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Blittner’s Blue Line: Yay or Nay to “The Michigan?”

Merry Christmas one and all! I hope you’re enjoying your food, drinks, presents, and family time during this holiday. After all, this is a time for relaxation and celebration – unless you happen to be a Sports Writer with a weekly column. Sports never stop, therefore, neither do we. So, even though the NHL is taking a couple of days off, there’s still work to be done. And, honestly, I don’t mind; not one bit. 

While you’ve all been indulging yourselves with food and drinks I’ve been going down a rabbit hole of flashy goals; specifically, “The Michigan.” Why am I doing this you may ask? Well, what else is there to write about when there are no games for three straight days? Besides, the night before the Christmas break began, two players scored “Michigan Goals” just hours apart; marking the first time in NHL history that two such goals were scored in the same day. 

Blackhawks rookie sensation, Connor Bedard pulled off his first career “Michigan Goal” Saturday night against the Blues, leaving everyone in attendance and watching at home in disbelief. Even “The Great One,” Wayne Gretzky was floored by Bedard’s magnificent goal. Mere hours later, Anaheim’s own Trevor Zegras metaphorically told Bedard to “hold my beer,” – even though Bedard is still three years shy of legally being able to have such a beverage – and scored his third career “Michigan Goal,” thus staking his claim as the GOAT of NHL “Michigan Goals.”

That’s all well and good, but why do I care? And more importantly, why am I writing about this when I should be getting some R&R? Well, every time a “Michigan Goal” is scored in the NHL it brings back the debate regarding whether such a move should even be allowed. Now, by no means am I in any position to make such a decision. But, I can at least look at this objectively and help you decide which side of the fence you fall on. 



Has there ever been a more obvious reason to allow something to occur? By and large, Hockey is a sport driven off intense energy and emotions. From the ever-quickening speed of the game to the thunderous reactions massive open ice hits generate, there is no doubt that Hockey and its fans rely quite a bit on energy and emotions. And what better emotion to draw energy from than that of ecstasy? Every time a “Michigan Goal” is attempted, let alone successfully converted, the crowd goes nuts. Even the commentators and people on social media get in on the celebration. 


Current Flyers’ Head Coach John Tortorella notably expressed his disdain for “The Michigan” while he was a member of ESPN’s show The Point. Tortorella exclaimed that “The Michigan” was not good for the game of Hockey and that if he were ever coaching a player who attempted the move in a game, he would, “have a stern talk” with that player afterward. 

This reaction drew considerable criticism from all corners of the Hockey World as many took to social media to lambast Tortorella for his “angry old man yelling at the clouds” take. While I don’t agree with Tortorella’s opinion, I must grudgingly admit, he has a point.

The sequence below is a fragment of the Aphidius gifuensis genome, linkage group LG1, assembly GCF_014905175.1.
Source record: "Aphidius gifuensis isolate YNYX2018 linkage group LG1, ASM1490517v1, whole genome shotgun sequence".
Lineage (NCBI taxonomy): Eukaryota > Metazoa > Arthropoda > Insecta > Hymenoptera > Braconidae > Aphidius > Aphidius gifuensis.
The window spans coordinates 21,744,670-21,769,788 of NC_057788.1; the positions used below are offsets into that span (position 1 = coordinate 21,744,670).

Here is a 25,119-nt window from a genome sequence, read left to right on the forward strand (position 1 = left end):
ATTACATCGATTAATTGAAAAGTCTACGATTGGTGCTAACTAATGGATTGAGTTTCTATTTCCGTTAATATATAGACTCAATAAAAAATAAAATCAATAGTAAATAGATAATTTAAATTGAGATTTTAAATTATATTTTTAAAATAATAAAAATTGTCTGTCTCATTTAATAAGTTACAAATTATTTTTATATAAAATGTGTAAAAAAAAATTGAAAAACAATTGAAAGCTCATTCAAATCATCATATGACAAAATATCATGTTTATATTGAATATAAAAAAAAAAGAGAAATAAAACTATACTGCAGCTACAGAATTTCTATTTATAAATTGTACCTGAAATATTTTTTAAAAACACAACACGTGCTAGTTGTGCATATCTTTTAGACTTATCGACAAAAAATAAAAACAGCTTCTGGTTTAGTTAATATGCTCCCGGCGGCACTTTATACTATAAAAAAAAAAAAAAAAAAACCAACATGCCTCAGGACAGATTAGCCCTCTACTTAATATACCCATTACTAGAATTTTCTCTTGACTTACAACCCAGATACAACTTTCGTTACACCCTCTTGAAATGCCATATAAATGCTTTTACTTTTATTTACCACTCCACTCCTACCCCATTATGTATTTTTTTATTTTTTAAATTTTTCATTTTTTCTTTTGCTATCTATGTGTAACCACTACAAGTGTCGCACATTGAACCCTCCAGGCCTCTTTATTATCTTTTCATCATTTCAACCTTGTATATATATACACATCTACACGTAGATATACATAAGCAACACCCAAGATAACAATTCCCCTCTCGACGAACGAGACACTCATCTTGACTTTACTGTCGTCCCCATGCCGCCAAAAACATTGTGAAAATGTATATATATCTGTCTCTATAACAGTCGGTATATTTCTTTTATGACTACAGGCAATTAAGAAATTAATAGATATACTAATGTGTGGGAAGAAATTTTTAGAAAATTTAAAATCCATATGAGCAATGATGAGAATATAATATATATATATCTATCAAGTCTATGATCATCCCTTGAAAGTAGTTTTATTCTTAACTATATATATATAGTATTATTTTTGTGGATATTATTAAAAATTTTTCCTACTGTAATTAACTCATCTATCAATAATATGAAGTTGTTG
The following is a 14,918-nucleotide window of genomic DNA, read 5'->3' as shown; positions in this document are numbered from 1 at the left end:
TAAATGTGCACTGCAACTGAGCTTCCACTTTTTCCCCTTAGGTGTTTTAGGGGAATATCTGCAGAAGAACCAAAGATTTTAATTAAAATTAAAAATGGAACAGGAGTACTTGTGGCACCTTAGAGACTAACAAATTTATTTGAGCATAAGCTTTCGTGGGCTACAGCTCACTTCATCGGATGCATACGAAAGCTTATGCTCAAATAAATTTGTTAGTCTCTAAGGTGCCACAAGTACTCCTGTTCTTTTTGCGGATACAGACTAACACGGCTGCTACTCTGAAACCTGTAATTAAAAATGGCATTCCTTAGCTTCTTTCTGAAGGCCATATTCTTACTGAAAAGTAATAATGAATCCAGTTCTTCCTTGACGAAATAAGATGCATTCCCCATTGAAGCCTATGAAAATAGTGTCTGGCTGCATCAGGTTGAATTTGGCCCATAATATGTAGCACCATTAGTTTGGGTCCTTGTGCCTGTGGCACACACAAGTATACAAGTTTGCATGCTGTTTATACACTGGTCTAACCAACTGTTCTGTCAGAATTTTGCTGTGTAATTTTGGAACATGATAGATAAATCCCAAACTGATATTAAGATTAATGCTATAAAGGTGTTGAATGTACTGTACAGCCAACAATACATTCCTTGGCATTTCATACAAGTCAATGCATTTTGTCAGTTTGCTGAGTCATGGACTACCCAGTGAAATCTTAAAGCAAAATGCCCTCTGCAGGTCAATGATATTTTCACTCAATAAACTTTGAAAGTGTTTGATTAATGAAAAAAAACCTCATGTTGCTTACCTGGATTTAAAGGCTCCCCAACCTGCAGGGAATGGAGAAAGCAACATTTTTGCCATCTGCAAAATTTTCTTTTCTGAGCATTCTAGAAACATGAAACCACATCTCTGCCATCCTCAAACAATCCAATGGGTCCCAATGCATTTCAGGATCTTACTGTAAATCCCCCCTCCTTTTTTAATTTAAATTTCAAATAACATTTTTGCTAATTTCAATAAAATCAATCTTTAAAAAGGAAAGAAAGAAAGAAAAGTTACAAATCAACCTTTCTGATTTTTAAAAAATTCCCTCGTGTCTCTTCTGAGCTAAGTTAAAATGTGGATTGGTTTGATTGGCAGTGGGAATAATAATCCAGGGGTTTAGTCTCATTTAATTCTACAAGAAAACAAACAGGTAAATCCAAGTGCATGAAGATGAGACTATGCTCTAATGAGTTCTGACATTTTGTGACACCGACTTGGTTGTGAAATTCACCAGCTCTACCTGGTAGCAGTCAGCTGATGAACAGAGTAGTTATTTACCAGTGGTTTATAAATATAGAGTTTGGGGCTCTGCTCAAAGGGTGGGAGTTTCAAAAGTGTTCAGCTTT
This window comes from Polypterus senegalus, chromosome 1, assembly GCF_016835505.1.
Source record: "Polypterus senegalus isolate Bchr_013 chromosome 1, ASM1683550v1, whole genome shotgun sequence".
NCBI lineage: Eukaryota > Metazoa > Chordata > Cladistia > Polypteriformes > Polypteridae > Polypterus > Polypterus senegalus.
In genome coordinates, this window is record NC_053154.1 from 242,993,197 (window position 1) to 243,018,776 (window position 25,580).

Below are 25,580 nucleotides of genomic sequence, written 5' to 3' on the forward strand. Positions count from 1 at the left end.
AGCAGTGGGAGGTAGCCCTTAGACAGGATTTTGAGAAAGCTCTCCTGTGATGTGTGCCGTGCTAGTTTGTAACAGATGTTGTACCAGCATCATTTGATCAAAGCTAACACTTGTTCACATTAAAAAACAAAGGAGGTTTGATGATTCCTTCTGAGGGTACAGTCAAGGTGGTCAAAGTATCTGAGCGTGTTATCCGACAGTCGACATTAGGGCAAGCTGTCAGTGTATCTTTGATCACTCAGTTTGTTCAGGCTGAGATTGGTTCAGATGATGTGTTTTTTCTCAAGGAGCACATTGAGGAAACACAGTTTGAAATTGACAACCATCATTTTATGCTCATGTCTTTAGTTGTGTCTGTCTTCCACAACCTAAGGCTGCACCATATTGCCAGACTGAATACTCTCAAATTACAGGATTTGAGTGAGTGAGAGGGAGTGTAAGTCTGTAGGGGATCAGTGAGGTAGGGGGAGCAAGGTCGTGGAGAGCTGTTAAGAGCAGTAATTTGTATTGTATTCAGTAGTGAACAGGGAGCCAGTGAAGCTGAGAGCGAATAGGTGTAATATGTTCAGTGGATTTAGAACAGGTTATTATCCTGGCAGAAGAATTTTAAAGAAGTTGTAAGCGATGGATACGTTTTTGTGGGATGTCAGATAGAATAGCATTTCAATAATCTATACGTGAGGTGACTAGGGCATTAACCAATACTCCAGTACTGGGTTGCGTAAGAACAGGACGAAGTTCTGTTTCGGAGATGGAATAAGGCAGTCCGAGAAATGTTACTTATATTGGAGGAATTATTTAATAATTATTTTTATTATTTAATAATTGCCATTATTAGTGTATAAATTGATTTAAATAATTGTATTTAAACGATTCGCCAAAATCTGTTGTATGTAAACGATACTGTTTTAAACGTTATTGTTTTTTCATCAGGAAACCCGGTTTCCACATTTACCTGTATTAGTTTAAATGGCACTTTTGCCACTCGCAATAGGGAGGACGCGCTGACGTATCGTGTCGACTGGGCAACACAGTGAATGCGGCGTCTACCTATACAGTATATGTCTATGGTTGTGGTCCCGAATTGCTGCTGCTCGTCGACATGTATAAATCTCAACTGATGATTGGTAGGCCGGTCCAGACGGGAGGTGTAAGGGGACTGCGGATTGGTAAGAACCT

In a sport where players do everything possible not to make waves and to put the team ahead of the individual, it does feel like a move as flashy as “The Michigan” goes against that core principle. 


As more and more young, skilled players enter the NHL there’s going to be a natural evolution in creativity and play style. “The Michigan” is just one example of that. Just because it goes against how things were done in the past, that doesn’t mean it’s bad for the game in the present. 


The motion of lifting your hockey stick in the air and slamming it towards the net is filled with risk. If the player attempting “The Michigan” isn’t careful, he can hurt the goaltender with the blade of his stick. All it takes is one wrong move, or being off target by a fraction of an inch, for something to go horribly wrong. 

Besides, once a player gets their stick in the air to attempt “The Michigan,” the only way for the opposition to defend the play would be to slash the player attempting the move. If that isn’t an injury waiting to happen, not to mention an easy penalty to call, then I don’t know what is.


There have only been five players in the history of the NHL to pull off the move during a game successfully. 

Andrei Svechnikov, Trevor Zegras, Filip Forsberg, Kent Johnson, and Connor Bedard are the only players to ever score a “Michigan Goal” in an NHL game; with Svechnikov and Zegras being the only ones to do it multiple times. 

With how rare it is there is no reason to ban the move. Oh, wait…


It would be in the NHL’s best interest to eliminate the move while it can before more and more players make it part of their arsenal. An example of this would be “The Brodeur Rule,” which created the trapezoid behind the net. The League essentially limited what a goaltender could do with the puck because Martin Brodeur was too good at helping his team create offense. If the NHL can change its rules because of just one player then who’s to say they can’t, or shouldn’t, do so in this case as well?


There’s no doubt it’s a cool move. With how difficult it is to score goals in the NHL, I’m firmly in favor of letting players have more freedom with their attempts to create more offense. Granted, if we start seeing players routinely attempting trick shots during games and behaving like YouTubers who just want attention, then that’ll be going too far. But there’s no evidence that’s where we’re headed. So I’m all for “The Michigan.”


With that, I bid you adieu and I look forward to what 2024 has in store for us and this column. 

photo by Sportsology

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